Hard to believe that the Experience Music Project has been with us for 10 years now, but the Seattle Times assures us that really is the case. And points out that it’s still as controversial now as it was when it first appeared in 2000. I thought I’d have to take their word for that. It’s not something that comes up in conversation much these days. But the 70 comments on the online version suggest that it’s still an issue for some folks.
Personally I’ve never really embraced EMP. Part of that is the location. Seattle Center is not somewhere I have much call to visit, and it’s difficult to get a decent street view of the building. And part of it is the building itself, which resists easy viewing from any angle. It is hard, however, not to view the EMP building as a missed opportunity. At the time it seemed such a shame that the one contemporary building in Seattle designed by an internationally acclaimed architect looked like, well, like that (and like this).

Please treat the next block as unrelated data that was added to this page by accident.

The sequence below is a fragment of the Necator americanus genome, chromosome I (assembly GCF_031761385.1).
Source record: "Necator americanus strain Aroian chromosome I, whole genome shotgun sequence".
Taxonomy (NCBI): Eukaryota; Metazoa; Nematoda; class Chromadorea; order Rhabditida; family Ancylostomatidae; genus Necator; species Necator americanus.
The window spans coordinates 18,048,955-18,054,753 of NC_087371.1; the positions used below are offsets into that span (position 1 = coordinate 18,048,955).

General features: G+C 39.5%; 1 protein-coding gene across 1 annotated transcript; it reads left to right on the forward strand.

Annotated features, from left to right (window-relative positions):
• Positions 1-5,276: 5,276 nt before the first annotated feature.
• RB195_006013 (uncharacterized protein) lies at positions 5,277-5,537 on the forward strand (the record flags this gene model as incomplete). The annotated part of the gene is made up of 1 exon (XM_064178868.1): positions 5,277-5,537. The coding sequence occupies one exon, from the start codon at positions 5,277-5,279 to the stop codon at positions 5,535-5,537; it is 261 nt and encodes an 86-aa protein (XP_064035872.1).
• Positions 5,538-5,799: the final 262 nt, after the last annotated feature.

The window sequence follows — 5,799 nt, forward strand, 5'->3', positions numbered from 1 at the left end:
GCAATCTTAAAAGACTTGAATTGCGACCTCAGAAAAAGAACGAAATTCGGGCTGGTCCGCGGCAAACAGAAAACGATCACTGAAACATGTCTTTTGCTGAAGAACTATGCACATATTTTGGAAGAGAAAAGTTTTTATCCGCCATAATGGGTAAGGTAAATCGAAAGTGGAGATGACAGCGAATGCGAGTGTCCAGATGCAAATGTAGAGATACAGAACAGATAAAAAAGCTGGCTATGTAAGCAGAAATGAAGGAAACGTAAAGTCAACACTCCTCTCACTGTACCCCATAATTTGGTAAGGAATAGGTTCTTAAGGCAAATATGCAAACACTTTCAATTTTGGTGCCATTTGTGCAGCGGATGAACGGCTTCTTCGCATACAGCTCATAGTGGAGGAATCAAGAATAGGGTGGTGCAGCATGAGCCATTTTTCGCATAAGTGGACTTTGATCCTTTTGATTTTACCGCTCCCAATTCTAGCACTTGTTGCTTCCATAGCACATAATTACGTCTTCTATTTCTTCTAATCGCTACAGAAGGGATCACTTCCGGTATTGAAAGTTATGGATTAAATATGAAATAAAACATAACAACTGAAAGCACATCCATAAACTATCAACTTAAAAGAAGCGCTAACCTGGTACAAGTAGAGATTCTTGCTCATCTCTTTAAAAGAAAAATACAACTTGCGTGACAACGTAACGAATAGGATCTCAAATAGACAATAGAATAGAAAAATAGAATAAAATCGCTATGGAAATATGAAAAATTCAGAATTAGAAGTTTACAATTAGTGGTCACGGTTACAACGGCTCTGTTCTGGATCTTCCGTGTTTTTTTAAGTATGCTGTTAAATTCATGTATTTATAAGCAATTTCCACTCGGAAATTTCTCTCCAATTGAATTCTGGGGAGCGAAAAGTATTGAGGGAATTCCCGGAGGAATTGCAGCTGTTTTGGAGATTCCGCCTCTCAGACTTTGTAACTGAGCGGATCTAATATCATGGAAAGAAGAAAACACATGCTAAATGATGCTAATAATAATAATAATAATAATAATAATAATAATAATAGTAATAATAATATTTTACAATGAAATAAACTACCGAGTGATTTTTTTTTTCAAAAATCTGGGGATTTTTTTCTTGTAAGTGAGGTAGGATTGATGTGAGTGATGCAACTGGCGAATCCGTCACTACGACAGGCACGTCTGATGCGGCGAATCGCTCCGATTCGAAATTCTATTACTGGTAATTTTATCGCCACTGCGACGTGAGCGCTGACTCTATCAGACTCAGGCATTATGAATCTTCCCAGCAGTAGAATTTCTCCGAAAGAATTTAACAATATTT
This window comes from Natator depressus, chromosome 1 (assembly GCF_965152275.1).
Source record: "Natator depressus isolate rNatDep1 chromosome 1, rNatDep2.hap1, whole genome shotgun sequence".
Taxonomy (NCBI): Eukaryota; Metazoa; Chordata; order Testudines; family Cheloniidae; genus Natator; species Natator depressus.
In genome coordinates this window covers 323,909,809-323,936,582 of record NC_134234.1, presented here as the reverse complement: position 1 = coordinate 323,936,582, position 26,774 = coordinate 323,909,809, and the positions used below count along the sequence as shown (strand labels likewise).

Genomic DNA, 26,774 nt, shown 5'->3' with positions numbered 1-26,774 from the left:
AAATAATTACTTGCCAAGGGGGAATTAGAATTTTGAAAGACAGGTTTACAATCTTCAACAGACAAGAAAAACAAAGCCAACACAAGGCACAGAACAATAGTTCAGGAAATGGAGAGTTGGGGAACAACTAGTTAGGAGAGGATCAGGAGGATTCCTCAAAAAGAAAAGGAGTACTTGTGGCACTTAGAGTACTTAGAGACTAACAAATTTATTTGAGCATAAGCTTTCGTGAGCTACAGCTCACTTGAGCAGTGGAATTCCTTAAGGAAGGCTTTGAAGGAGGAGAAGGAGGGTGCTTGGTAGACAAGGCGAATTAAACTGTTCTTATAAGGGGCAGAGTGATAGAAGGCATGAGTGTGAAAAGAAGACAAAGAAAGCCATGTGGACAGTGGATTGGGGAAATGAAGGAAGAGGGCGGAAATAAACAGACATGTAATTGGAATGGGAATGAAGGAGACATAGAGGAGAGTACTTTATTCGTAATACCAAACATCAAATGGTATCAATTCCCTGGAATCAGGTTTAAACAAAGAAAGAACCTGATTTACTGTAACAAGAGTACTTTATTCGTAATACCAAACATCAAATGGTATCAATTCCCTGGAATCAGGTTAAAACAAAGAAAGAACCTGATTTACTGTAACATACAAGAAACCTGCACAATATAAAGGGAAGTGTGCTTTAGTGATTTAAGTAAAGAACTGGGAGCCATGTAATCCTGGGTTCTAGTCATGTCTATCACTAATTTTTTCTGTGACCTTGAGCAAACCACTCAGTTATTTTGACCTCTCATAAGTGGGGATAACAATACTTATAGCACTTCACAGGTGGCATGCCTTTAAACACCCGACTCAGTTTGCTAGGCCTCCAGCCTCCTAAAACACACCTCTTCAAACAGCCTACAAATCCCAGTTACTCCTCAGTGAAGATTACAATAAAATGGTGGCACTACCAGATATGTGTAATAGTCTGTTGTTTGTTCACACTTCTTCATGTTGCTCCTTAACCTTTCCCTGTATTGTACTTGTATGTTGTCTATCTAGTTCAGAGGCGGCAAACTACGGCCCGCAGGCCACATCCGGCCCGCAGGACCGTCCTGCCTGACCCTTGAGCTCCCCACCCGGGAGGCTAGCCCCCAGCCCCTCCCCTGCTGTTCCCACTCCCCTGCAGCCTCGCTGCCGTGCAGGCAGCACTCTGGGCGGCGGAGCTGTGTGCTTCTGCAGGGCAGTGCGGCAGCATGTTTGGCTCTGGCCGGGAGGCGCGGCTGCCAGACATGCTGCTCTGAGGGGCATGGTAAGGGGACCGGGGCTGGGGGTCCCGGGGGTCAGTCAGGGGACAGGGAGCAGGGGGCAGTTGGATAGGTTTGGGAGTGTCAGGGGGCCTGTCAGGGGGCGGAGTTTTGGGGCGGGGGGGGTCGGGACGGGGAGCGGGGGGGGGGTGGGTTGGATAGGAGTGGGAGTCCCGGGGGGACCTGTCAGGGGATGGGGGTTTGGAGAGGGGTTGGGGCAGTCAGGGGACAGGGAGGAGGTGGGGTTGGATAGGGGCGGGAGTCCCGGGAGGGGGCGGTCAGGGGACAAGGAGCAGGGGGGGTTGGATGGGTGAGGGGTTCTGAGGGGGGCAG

A missed opportunity for sure, but EMP is more for the tourists than anybody else. It’s part of the theme park version of the city, along with the Monorail and the Space Needle, Ride the Ducks and the flying fish at Pike Place Market. In that context, who’s to say it doesn’t succeed. And those of us who actually live here now have another building designed by an internationally acclaimed architect—the Seattle Public Library—which, in contrast to EMP, met with widespread approval from the start. And doesn’t have exorbitant entrance fees.
The Seattle Times article concludes with a quote from the chairman of the UW Department of Architecture who says that “Seattle needs a few buildings like that, just not too many.” I say how about just one. Now that we have it anyway.